How Not To Be Taken Seriously: Yell

, , , , | Right Working | May 10, 2018

(I work in a supply call center where our customers call in to order more supplies. I get a call from someone we’ve worked with for over eight years and has always been pleasant to deal with. I pull up his information from the phone number.)

Me: “[Supply Company]. This is [My Name] speaking. How can I help you today?”

Customer: *in a whispering voice* “I’m sorry for this; just play along, okay?”

Me: “I’m sorry, what?”

Customer: *suddenly yelling loudly* “I’m calling to complain about your prices for supplies! I’ve been a loyal customer for years now, and I demand you give us a discount!”

Me: *thoroughly confused* “I’m sorry, but I think you’re mistaken. You’ve been getting the loyalty discount for the past two years now.”

Customer: “That’s right! You’d better give me that discount! We give you a lot of business! You rip-off artists had better give us a free gift as well!”

(My manager pops his head out of his office. I’m embarrassed, since he is yelling over the phone loud enough for people to hear. I look over his account and see that he does receive a free gift supply due to the bulk of how much his company orders.)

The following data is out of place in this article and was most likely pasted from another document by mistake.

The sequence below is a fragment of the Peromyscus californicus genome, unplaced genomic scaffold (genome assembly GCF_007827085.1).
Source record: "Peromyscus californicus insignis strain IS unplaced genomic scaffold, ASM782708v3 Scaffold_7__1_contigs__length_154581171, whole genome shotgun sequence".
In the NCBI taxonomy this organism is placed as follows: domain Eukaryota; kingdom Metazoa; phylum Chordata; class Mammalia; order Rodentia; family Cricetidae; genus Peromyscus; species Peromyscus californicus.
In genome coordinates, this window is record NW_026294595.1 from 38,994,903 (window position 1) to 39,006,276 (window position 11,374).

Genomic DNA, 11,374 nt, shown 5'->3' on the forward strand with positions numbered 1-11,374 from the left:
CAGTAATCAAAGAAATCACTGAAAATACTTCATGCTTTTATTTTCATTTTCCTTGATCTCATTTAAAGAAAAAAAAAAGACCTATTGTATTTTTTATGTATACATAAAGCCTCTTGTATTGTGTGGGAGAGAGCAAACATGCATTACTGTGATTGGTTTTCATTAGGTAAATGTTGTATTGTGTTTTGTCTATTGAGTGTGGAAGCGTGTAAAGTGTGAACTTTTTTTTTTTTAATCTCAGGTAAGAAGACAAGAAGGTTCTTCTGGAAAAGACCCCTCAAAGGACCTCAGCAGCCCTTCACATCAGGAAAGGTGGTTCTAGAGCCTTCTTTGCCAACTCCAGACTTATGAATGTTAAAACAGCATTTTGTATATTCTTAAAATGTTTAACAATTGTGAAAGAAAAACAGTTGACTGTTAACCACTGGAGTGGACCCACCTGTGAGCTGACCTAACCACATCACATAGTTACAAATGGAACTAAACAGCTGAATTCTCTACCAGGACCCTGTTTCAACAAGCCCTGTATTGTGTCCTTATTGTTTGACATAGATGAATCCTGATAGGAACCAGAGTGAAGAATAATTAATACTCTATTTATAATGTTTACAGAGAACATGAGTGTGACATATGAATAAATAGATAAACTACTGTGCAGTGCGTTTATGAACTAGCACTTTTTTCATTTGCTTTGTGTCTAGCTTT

Me: “Sir, you already qualify for the free gift item, and you’ve been receiving it for the past several years.”

Customer: “Look! I know that d*** well, but I don’t care! If you guys don’t do as I say, then we’ll take our business elsewhere! Furthermore, I demand [Product that we sell them] at [discounted price] instead of [price without the loyal customer discount].”

Me: “Sir, I need you to stop yelling at me. What you’re ordering now is what you’ve gotten the past three years. There is no need for this hosti—”

Customer: “Manager, now!”

(I look over at the manager and he nods for me to transfer the call. I’m a bit unnerved right now, and go I to take my break. When I come back, the manager calls me into the office.)

Manager: “So, I talked to [Customer]. I was about ready to rip into him for treating you like that, when he stopped yelling and started apologizing. Apparently, his company got a new supervisor who is one of those idiots who thinks that by yelling you can get better deals. He told me to tell you he’s sorry he had to yell at you.”

(I was a bit blindsided by that, but put a note on his file for the next person so they would know not to take it personally. A few days later, I got a lovely apology basket from that caller.)

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